Is it really that time already? Friday night, another week over and time to make the sandwiches for tomorrow. It’s tuna tomorrow. More healthy fish.
We packed up a little early so the owner could get home and do some computer bidding on the Ellerby hoard. You may have seen the news report that was on the news. Julia has just been through to tell me it has been on. Here is a copy of the sale catalogue. It was a pot of gold coins from merchant family that had lived in a house in the eighteenth century – they came to light a few years ago during renovations of the kitchen floor.
We have “14 gold guineas” coming into the shop tomorrow. if you read the Ellerby story the expert from Spinks refers to his expectation that the hoard was going to be brass tokens. I’m sure that’s what ours are going to be. A number of retailers in Victorian times made tokens that looked like old guineas and we often get them brought in as gold. We will just have to see.
There was a cloud burst of surprising violence this afternoon, though they always sound like that when you work under a flat roof. It was about as bad as the one that soaked us yesterday. This seems to be the motif of the moment. Consequently there were lots of leaves in the gutters on the way home, and lots of pedestrians being soaked by passing cars. I was careful and didn’t splash anyone, so my conscience is clear. I had to laugh at one lot. They were using our forecourt and blocking our exit when we left the shop. As they sorted themselves out a car went past on the main road, hit some standing water and soaked them. It wouldn’t have happened if they had not been badly parked and I’m afraid I did let out a small triumphal “Yesssss!” as it happened.
The Haibun Journal arrived today. I’m not in it, so I had to try not to be too critical as I went through it. It is, as usual, very good, and my writing hasn’t been up to scratch recently, so I can’t complain. However, it is starting to get like a few other journals – same group of writers, same trend towards snappy verse. One of the problems is that the editor is a great writer of haibun but he never uses his own work. This is in contrast to American journals where editors and volunteer helpers always get one of their pieces included automatically. This was a surprise to me when I first saw it, and still seems strangely immodest.
The header picture is a George I coin, but I’m not sure now if it is a Guinea or a half or quarter Guinea. A Guinea is 21 shillings, or £1.05. It was supposed to be a con of 20s but the gold from west Africa was purer than other sources, and the gold value fluctuated, so the coin’s value was varied but was eventually fixed at 21s. Race horses are still auctioned in Guineas.
I am grateful for the history of the guinea. I must try and work this new knowledge into a conversation soon.
I’m sure, with this government’s fiscal policies we will soon be back to guineas as we revert to a system of barter, small children up chimneys and generating electricity by putting poor people on treadmills. Ah, those Victorian values . . .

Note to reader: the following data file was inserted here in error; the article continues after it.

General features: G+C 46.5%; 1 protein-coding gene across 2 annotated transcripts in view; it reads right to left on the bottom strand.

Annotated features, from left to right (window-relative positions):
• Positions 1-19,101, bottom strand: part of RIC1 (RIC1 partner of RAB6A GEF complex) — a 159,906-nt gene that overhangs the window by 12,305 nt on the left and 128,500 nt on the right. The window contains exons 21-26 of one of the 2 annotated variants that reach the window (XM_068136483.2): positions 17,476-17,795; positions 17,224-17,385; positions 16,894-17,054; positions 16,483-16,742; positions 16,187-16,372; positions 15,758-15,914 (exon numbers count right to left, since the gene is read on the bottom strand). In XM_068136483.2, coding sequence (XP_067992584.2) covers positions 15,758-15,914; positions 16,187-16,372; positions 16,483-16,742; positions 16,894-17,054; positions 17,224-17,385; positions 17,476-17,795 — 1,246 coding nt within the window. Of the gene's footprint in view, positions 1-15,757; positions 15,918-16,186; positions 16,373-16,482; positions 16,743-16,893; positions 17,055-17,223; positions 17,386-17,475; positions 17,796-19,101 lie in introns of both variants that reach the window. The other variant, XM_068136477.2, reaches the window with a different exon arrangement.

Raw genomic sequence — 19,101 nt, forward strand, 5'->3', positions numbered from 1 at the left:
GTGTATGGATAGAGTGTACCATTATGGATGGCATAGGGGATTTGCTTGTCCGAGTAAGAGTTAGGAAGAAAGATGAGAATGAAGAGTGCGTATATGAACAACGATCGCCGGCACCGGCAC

I think I have a stash of the faux Victorian-era coins, which were sold to me as having been made to use as gambling tokens as opposed to being passed out as fraudulent guineas or whatever denomination they are–I’d have to look to see what they purport to be and if you’d like, I can detail them but don’t have way to photograph them, since am a dinosaur with no cellphone.
It is also nice to see actual post titles, since all the number came across to me like days in pokey until you we’d get sprung, so I seldom came by.
The ones we see normally have “In memory of the good old days” or “Sainsbury’s” on them, sometimes Waverley pens or (in Nottingham) “Beecrofts”, which was a large local Victorian toy shop. We also have “To Hanover”s and “Keep your temper”s, which were used in varius games.
Mine turned out to be ‘in memory of the good old days’. and I thought I had more but only have what looks like four faux guineas and one half.
I believable they have a life of their own. I hid something in the house 20myears ago as a security precaution when we left the house for ten days and it has hidden from me ever since. 🙁
Oh, and the faces were George III looking like Brian May in his salad days with plenty of wild hair and a date of 1797, and a crowned shield on the obverse.
I’d never spotted the resemblance, but now you mention it, I see it.~
You will get a submission accepted into The Haibun Journal. Keep believing in yourself. You are a good writer, too.
Thank you Lavinia. Fortunately I am getting more and more relaxed about publication – just getting worked up about quality now. 🙂
Those “guineas” have George III facing the opposite way to Charles III
Profiles tend to alternate, the exception being Edward VIII who broke the tradition to show his better side. Early ones didn’t, and even earlier they barely looked human. 🙂
Thanks a lot. A fascinating link
You taught me about Dickens and wallies, so it seems fair to reciprocate. 🙂
That is what blogging offers 🙂
Yes, it has been a great help to me over the years. Apart from the education and broadening of horizons, you and TP have shown me what my future holds. Apart from the cycling. I’m pretty sure my future holds no cycling.
Enjoyed that. Didn’t realise that guineas were still ‘a thing’.
I’ve never bought anything in guineas. It’s a different world . . .